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Rose Namajunas, Georges St-Pierre and classy acts are UFC 217 winners

Rose Namajunas celebrates her first-round knockout for the

Rose Namajunas celebrates her first-round knockout for the upset win over Joanna Jedrzejczyk to win the strawweight title at UFC 217 at Madison Square Garden on Nov. 4, 2017. Credit: Mario Gonzalez

Trending in the UFC of late: Making over-the-top statements when a microphone gets stuck in your face before and after a fight.

It has reached a level where the winning fighter gets judged as much or more for what he or she says rather than what they do to earn that moment.

Rose Namajunas wants to change that. Her moment to “cut a promo” as industry speak goes came Saturday night after her surprising first-round knockout of previously undefeated strawweight champion Joanna Jedrzejczyk, herself a noted talker. Namajunas stayed true to her nature.

“I just want to try to use my gift of martial arts to try to make this world a better place and change the world,” Namajunas said during her in-cage interview. “This belt don’t mean nothing, man. Just be a good person, that’s it. This is extra. This is awesome, but let’s just give each other hugs and be nice, man. I mean, I know we fight, but this is entertainment.”

That wasn’t just the emotion of the moment taking over.

“Mixed martial arts, there’s just been a lot of trash talking and things like that,” Namajunas said in her post-fight news conference. “People I feel like aren’t really being true to themselves or being honest. I don’t know, maybe that’s what they feel they need to do to entertain things. But I’m just kind of sick of it. I’m sick of all the hate and anger. I feel like we have a duty as fighters to try and be a better example. Martial arts is about honor and respect. It takes a lot of courage to get in that cage, no matter who you are.”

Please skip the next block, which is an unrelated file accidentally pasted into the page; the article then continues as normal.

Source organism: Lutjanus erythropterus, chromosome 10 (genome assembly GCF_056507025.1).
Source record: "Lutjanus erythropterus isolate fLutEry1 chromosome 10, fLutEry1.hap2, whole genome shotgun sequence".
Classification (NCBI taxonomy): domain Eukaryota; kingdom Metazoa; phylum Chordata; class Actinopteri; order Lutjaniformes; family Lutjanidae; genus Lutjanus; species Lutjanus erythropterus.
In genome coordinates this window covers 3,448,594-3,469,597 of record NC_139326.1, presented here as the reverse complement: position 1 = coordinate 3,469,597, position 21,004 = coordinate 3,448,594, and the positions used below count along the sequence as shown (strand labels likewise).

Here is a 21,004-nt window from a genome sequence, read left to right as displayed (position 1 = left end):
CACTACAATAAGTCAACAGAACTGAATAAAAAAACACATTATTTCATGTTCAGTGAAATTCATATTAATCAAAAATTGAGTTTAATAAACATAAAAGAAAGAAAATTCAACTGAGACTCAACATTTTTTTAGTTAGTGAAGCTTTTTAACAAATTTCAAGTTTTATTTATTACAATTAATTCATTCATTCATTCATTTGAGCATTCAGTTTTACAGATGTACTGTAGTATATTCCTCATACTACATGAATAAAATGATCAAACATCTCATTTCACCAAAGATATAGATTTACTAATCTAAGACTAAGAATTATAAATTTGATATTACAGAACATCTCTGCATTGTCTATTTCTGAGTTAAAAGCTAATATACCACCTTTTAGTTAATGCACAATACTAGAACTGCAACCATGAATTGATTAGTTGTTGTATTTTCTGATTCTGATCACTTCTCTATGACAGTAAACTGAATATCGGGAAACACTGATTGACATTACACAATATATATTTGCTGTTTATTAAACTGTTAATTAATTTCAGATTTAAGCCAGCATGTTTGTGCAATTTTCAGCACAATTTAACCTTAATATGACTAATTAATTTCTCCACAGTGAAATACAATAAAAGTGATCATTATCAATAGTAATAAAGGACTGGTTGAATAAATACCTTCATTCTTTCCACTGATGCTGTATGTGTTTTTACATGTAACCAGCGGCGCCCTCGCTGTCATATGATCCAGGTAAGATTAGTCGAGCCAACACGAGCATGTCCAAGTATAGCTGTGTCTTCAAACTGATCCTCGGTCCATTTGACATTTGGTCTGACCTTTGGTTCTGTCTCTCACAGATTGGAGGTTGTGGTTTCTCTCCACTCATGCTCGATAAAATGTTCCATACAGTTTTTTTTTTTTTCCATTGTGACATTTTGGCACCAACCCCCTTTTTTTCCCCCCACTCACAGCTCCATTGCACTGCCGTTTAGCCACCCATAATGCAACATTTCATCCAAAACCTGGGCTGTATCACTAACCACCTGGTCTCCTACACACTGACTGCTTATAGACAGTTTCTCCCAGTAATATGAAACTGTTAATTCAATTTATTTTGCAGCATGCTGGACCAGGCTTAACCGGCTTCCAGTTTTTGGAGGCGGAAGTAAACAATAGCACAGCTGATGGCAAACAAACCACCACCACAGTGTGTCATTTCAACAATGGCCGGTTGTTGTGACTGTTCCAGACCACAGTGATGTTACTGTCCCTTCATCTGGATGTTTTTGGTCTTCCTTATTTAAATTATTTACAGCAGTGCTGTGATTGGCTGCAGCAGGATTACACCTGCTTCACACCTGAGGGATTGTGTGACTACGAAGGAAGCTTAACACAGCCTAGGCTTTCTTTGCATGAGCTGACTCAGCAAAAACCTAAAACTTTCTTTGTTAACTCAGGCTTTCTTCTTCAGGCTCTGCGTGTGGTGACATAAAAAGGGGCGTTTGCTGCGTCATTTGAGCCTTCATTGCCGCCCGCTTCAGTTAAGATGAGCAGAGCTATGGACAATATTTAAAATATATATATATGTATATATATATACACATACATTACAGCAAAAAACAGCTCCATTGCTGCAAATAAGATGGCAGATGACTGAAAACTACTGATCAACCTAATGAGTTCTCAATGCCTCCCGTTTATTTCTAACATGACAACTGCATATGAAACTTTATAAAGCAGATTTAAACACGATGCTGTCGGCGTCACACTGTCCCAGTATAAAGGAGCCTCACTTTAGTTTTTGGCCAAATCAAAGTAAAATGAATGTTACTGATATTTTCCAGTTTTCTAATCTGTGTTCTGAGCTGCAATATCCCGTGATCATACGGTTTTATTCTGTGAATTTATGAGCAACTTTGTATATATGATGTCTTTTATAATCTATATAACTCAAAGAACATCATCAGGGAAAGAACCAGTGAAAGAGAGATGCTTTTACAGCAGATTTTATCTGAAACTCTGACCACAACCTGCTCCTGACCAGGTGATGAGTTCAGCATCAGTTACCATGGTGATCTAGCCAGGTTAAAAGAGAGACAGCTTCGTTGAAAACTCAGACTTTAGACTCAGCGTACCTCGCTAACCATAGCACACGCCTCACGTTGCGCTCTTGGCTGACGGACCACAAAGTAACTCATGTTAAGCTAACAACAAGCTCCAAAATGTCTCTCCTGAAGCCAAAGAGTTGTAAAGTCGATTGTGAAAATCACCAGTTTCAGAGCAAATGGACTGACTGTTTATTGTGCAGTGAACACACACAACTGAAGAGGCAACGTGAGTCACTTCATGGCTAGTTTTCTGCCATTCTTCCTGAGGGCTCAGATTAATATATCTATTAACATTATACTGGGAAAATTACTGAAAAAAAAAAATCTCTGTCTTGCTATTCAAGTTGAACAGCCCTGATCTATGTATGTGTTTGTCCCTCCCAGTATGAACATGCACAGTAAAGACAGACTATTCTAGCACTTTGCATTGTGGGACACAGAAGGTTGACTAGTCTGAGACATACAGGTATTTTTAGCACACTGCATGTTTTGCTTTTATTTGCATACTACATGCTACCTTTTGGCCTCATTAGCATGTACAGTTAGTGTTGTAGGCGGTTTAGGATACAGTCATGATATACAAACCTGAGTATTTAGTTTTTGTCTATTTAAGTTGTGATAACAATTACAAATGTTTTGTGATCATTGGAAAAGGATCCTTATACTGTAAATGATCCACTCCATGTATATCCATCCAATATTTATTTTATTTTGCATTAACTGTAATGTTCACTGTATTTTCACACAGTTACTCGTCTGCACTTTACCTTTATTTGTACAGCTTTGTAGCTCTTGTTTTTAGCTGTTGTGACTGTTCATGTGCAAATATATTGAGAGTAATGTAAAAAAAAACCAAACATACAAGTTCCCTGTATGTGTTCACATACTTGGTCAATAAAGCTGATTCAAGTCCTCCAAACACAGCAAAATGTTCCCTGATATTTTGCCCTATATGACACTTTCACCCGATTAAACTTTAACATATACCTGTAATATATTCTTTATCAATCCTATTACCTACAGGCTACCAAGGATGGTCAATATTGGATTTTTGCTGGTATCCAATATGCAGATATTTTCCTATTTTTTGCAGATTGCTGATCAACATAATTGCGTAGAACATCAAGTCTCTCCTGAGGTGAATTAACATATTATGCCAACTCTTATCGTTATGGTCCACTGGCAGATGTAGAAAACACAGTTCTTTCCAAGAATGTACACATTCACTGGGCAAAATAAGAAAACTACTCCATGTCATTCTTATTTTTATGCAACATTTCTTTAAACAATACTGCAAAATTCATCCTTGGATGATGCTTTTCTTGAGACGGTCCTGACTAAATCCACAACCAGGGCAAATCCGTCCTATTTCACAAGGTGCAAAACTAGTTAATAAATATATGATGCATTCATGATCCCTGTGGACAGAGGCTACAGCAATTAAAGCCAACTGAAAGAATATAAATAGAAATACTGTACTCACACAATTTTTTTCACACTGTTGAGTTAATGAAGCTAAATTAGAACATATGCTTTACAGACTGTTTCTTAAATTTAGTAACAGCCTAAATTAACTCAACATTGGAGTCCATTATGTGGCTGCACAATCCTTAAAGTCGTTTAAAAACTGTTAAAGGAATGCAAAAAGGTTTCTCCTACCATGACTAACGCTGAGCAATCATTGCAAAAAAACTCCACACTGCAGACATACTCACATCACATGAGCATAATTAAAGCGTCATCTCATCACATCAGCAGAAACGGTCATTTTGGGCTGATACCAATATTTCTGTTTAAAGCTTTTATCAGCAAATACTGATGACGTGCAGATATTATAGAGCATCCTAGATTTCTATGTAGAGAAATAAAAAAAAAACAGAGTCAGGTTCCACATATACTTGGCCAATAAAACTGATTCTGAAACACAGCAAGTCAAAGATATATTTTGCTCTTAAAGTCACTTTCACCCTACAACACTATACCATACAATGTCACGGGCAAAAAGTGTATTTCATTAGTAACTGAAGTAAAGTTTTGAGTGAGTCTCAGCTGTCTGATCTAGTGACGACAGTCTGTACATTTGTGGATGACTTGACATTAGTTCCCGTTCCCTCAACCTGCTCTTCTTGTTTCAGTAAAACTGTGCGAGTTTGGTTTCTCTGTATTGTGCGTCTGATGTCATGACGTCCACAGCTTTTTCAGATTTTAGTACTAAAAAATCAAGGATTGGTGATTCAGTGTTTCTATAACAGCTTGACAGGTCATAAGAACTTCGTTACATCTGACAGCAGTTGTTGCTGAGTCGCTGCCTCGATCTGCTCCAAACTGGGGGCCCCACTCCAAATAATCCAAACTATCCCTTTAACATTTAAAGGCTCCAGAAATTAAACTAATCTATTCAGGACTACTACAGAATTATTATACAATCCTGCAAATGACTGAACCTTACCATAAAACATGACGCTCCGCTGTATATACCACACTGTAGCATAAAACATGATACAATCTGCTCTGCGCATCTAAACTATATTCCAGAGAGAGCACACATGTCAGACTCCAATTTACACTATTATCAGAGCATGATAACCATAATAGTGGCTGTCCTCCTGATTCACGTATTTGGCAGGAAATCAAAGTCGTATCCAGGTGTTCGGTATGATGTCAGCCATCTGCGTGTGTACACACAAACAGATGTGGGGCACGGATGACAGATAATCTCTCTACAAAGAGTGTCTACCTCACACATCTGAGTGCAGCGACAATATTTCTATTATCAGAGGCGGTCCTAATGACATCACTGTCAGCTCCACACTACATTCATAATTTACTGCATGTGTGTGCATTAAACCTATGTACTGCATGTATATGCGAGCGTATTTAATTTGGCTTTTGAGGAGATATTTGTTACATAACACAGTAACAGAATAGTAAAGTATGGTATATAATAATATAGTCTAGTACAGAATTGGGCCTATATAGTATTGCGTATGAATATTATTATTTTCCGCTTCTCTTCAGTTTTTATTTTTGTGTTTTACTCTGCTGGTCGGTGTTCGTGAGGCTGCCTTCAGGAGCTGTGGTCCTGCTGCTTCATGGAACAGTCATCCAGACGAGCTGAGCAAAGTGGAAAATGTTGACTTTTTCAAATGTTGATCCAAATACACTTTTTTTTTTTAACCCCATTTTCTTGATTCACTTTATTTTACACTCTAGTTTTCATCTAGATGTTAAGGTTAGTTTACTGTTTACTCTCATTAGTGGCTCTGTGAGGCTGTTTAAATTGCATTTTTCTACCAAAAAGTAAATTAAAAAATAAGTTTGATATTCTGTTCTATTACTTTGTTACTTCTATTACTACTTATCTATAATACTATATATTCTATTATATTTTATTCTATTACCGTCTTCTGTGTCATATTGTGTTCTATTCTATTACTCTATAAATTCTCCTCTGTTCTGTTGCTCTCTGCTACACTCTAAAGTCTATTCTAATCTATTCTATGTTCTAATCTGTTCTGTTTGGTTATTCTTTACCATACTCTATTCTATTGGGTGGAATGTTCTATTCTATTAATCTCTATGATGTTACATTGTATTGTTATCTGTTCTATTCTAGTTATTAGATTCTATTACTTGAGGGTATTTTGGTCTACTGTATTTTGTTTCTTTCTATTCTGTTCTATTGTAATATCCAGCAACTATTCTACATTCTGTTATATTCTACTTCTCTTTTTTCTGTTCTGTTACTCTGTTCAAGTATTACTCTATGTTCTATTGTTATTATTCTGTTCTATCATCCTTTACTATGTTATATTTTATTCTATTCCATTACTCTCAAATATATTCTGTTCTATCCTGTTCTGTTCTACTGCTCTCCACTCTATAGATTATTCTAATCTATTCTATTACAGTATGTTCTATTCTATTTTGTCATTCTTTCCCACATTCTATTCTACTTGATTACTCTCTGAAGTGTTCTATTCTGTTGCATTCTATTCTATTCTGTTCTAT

The talk is one thing, but here’s the more important thing: what happens in that octagon matters more than a fun sound bite collecting likes and retweets in social media.

Shortly after Namajunas’ heartwarming underdog win (she was as much as +700 in some online sports books), another non-talker ascended to championship status. Georges St-Pierre, among the most respectful fighters for more than a decade, choked out Michael Bisping in the third round to become the middleweight champion.

St-Pierre had walked away from the sport four years ago as the reigning middleweight king, returning to MSG for a new challenge.

“He hurt me very hard, a few time I got stunned. I tried to hide it, but ooof. Man, I wouldn’t like to do that fight again, oh [expletive],” St-Pierre said. “I don’t want to swear on TV. Sorry about that.”

He used a choice word moments later and again apologized.

Bisping talks more trash before a fight than the keynote speaker at a sanitation workers convention. Always has. That’s his thing. But in defeat Saturday night, he exhibited class and humility.

“God bless him, it was his night tonight,” Bisping said of GSP. “Good for him. I’m not taking anything away. He did well. He did great.

“All respect to Georges. Well done. He beat me. I felt fantastic going in there tonight. I truly thought I was going to smoke him and I didn’t, so well done.”

Three championships changed hands Saturday night before 18,201 fans at MSG. Perhaps more than that will change in future nights.

New York Sports